11. Johann

    Johann Well-Known Member

    IF they told her that --- yes. News like that would have made me dead! But -- did they? We will never know.
  12. Johann

    Johann Well-Known Member

    Doesn't really matter. About $1,814 a month would be required just to pay interest, at 7% p.a. without EVER paying a cent on the principal. I could have figured that in Grade 8. With 3 degrees, I assume Helen is a high IQ person. She could have worked that out quicker than I can.

    What she did defies rational explanation. I'm not a psychiatrist. I only have 18 units in undergrad psychology. So I can't even offer an irrational explanation, for either:

    (1) Why the loan people ever made the offer. Doing so is unethical.
    (2) Why Helen would accept it.

    It's a crazy world, out there! First, people are made poor. Then they are eaten, by the unscrupulous.
    Last edited: Feb 19, 2024
  13. Bill Huffman

    Bill Huffman Well-Known Member

    I would be surprised if anyone told her what the payment would be ahead of time, unless she asked. I don't think I found out my payment would be $34.83 until I had to start paying back the loan.

    I have to assume that she was using the money for living expenses as well as well as for tuition. She must have not given it much thought. Just thinking that once she graduates and gets a high paying job then she would be able to afford to pay it off. It isn't having your cake and eating it too. It's more like eating your cake before you've even gotten your cake.
  14. Johann

    Johann Well-Known Member

    Right. Mental image of cake = loss of all reason. Gotta have that cake! At any cost! Yeah, people do that - in a variety of ways.
    It's often their downfall. Just another garden-variety addiction I guess. Thanks. I should have spotted that,
    Just addict-and-dealer, at that stage. The dealer should be sent down. 7-10 years would be about right, I think.
    Last edited: Feb 19, 2024
    Bill Huffman likes this.
  15. nosborne48

    nosborne48 Well-Known Member

    Not unknown for law graduates to top 300 large. Interest piles up during deferral periods.

    I know a JD/MD/MBA who does law instead of medicine. Don't know why though. I never thought I'd like to be a doctor so I never attempted med school. Apparently some don't find out they hate it until too late.
  16. Acolyte

    Acolyte Active Member

    This is a really bad example of someone who is overeducated but underemployed. It's also a really bad example of college not "giving you a leg up." This is an individual with seriously bad judgement. Almost every story I read about someone who is WAY in over their head with student loan debt made a LOT of poor choices in their pursuit of a college degree. Everything from not finishing the degree they started, to borrowing money and gambling it away, to choosing schools that were ridiculously expensive. Yes, the system is messed up, but come on.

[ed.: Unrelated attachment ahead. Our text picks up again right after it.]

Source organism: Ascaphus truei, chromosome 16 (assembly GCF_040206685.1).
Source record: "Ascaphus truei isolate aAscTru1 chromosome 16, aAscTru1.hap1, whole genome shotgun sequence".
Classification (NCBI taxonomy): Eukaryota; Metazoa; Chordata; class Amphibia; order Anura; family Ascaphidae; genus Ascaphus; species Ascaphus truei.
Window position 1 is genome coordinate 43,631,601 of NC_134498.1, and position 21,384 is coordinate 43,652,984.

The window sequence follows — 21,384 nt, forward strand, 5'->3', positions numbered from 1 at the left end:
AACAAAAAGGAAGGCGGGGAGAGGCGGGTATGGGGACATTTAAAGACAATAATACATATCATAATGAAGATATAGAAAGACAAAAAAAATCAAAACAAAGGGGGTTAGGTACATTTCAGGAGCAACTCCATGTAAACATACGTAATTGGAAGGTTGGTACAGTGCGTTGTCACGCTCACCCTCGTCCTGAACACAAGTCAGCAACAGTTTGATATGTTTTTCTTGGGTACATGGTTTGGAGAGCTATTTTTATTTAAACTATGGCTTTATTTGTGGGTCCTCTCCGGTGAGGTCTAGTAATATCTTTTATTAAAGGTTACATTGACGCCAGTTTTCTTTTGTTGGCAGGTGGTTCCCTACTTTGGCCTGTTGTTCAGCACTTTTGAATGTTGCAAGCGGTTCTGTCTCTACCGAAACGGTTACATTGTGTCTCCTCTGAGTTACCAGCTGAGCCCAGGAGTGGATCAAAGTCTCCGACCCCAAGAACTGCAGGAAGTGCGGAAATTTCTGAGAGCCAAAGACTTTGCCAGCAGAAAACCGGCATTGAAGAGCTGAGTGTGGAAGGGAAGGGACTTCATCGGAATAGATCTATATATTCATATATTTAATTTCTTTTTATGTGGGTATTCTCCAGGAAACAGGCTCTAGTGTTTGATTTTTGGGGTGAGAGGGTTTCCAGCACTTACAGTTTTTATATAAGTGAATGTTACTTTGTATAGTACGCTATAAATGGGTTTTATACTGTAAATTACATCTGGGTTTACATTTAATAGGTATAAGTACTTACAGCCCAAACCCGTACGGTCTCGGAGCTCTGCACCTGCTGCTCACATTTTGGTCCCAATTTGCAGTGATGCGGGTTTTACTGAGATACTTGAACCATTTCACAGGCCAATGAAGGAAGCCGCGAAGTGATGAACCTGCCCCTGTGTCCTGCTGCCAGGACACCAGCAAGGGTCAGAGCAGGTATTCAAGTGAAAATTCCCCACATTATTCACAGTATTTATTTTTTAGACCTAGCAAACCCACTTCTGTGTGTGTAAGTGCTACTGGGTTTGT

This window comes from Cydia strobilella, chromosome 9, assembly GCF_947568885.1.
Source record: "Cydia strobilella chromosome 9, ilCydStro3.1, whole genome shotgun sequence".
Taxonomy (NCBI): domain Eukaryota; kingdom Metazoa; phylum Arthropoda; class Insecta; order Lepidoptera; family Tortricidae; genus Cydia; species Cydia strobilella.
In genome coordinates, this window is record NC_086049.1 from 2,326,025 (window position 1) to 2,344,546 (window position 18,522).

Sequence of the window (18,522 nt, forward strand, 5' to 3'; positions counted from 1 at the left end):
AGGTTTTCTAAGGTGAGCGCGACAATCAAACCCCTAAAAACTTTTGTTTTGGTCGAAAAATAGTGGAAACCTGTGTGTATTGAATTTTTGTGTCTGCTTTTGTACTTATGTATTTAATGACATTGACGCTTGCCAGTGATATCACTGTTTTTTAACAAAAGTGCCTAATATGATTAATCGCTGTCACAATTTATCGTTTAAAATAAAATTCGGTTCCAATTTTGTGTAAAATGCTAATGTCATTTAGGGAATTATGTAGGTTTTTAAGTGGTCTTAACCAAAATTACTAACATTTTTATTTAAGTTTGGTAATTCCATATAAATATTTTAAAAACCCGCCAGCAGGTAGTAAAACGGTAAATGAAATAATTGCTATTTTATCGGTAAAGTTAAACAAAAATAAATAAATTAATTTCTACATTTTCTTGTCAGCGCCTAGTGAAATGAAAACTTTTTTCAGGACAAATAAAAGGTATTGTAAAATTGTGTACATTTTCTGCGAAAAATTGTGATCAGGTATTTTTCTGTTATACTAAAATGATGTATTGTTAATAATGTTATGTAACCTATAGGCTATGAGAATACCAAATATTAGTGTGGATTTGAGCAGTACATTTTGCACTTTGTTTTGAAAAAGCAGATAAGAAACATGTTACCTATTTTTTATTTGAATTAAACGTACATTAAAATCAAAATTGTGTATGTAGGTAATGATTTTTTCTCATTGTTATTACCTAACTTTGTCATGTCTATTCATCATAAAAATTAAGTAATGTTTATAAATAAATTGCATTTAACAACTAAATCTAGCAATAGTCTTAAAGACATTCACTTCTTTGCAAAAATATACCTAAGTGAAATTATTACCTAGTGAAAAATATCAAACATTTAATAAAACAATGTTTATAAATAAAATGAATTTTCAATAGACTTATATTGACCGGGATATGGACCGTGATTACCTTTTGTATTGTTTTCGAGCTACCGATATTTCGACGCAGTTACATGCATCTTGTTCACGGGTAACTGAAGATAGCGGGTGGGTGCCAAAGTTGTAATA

17. nosborne48

    nosborne48 Well-Known Member

    One serious mistake many law students make is to go to the the highest ranked school (by USNWR) they get into instead of going to the cheapest. Prestige counts in only a very few situations such as wanting to teach, looking for a Big Law job, or hoping for a higher level position in the federal service.

    The problem is that ranking generally is irrelevant even for these goals unless you manage to get into one of five or six schools. Few do.
  18. Johann

    Johann Well-Known Member

    You never know the dynamics of what goes on between two people in this, or many other situations, but I'm wondering, where was Helen's husband in all of this? At first I thought "Gee, the guy must be a saint, to put up with all of this." Then I re-thought. Maybe no saint. There was no intervention back when one was first needed. Maybe Helen had help - a built-in enabler? Then I thought again.

    Doesn't matter - it is what it is. I've seen addict / enabler before. It's never pretty. NO relationship of any kind with an addict is. Not finger-pointing. People in such a relationship sometimes just throw up their hands. They have to, or go crazy. They're not doing anything wrong. Seen it all before.
    Last edited: Feb 20, 2024
  19. Johann

    Johann Well-Known Member

    I still think the (loan) dealer should go down for 7 to 10, though. Or at least something. Maybe some punishment patterned after Allen Weisselberg's, He is the Trump Organization's ex-finance chief. Maybe Helen's dealer should get five months in Riker's Island, as Mr. W. did - and be banned from any position, ANYWHERE, involving the granting of loans - for life. Sounds about right.
  20. Jahaza

    Jahaza Active Member

    Well, the creditors aren't necessarily expecting them to pay... the government guarantees the loans. If nothing else, the students could spend ten years working in public service and get loan forgiveness.